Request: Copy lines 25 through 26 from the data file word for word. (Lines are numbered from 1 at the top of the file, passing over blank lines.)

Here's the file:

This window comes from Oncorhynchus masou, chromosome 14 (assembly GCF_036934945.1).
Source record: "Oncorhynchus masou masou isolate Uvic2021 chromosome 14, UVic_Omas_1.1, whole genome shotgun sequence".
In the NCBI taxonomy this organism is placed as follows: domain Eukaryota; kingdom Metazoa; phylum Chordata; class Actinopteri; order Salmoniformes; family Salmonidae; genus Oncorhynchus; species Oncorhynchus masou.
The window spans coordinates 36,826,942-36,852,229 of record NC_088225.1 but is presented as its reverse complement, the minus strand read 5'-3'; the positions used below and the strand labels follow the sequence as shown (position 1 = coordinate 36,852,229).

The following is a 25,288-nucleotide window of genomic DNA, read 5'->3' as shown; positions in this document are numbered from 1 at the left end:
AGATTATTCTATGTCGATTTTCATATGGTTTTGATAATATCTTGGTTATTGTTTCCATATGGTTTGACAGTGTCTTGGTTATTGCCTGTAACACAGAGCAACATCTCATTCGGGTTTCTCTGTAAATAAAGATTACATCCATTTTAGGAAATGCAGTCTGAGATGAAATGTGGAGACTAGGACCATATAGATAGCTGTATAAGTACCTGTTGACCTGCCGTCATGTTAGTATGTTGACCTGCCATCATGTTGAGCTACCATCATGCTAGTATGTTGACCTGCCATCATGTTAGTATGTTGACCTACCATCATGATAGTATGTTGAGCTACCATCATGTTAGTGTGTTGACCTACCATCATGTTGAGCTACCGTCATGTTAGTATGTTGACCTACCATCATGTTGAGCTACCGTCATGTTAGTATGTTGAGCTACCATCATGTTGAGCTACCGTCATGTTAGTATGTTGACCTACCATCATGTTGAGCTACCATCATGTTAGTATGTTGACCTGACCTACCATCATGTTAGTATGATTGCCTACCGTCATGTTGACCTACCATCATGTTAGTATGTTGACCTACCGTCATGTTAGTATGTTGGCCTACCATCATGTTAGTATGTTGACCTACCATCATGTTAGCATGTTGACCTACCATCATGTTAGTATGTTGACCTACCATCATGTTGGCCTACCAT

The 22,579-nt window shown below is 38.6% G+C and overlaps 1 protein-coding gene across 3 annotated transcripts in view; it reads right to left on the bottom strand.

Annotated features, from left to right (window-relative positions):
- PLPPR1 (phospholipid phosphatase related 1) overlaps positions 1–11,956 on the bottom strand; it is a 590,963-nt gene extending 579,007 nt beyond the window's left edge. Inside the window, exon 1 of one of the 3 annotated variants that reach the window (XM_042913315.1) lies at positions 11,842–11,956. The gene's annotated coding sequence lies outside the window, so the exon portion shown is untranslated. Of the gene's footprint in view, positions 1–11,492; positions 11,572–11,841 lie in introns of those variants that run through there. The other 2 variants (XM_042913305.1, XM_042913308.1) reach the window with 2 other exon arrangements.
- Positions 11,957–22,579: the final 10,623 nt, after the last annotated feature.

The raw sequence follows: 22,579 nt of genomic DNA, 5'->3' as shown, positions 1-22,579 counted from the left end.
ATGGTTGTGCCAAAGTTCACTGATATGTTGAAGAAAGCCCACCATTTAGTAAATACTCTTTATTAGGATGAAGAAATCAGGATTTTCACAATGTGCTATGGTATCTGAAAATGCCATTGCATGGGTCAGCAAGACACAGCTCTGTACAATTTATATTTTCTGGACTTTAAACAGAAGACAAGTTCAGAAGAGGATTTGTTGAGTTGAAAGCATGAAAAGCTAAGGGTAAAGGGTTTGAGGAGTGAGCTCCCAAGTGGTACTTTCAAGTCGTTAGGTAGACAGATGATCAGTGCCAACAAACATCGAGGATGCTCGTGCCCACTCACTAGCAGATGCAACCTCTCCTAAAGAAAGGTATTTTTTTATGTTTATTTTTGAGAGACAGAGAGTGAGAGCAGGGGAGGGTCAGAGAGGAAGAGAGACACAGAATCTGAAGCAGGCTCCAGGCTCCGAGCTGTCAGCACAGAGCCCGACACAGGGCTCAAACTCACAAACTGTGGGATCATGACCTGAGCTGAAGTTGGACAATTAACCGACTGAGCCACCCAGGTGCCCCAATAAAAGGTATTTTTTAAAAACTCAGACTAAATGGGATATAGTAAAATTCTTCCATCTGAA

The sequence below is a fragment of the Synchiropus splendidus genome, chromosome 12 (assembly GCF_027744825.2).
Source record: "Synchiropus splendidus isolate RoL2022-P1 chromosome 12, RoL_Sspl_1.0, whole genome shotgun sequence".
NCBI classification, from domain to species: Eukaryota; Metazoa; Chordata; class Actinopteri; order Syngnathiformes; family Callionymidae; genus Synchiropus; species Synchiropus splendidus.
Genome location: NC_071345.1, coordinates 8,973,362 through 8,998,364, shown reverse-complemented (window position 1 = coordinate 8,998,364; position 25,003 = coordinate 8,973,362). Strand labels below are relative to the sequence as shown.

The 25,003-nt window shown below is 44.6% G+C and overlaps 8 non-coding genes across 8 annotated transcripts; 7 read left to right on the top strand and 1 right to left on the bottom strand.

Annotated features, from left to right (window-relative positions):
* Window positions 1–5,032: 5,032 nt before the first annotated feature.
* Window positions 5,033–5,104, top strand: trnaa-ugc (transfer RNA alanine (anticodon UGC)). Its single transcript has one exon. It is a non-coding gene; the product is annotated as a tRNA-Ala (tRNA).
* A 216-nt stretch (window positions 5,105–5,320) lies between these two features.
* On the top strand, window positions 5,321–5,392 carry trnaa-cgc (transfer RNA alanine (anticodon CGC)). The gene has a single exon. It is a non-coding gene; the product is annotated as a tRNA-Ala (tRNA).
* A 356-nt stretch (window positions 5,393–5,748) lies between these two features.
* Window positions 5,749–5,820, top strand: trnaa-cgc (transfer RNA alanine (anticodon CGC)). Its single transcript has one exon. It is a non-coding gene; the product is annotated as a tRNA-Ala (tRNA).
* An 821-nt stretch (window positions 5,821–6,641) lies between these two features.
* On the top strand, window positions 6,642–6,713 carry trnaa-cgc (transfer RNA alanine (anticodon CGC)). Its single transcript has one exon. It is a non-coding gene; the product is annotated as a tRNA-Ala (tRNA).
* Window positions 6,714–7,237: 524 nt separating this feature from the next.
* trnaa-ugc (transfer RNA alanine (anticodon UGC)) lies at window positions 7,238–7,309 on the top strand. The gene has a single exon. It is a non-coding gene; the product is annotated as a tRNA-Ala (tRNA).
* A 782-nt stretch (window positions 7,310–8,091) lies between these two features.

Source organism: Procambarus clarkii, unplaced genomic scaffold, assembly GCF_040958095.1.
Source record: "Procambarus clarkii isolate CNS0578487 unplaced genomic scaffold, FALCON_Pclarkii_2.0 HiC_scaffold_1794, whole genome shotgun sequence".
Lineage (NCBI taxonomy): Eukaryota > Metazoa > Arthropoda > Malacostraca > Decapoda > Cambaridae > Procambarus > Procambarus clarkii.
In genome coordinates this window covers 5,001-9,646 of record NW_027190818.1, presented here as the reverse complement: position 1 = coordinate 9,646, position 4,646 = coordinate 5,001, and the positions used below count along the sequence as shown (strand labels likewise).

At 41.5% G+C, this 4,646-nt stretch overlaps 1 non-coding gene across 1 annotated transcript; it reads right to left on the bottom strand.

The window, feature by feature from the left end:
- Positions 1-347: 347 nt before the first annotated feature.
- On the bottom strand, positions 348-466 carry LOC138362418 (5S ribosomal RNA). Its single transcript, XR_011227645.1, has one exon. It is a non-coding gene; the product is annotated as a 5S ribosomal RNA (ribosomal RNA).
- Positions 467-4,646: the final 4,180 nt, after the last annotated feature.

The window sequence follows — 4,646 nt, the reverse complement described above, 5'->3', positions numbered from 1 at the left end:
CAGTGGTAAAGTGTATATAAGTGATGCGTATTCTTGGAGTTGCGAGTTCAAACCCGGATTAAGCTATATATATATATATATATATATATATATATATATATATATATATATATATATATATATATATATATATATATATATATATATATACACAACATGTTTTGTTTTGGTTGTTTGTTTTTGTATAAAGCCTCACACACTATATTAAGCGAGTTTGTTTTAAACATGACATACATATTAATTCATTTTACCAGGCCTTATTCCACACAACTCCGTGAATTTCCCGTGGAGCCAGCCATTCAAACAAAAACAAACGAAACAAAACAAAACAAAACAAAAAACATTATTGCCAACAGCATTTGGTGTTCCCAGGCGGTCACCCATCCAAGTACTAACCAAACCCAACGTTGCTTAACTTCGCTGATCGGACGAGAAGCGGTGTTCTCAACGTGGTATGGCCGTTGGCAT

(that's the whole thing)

* An 821-nt stretch (window positions 5,821–6,641) lies between these two features.
* On the top strand, window positions 6,642–6,713 carry trnaa-cgc (transfer RNA alanine (anticodon CGC)). Its single transcript has one exon. It is a non-coding gene; the product is annotated as a tRNA-Ala (tRNA).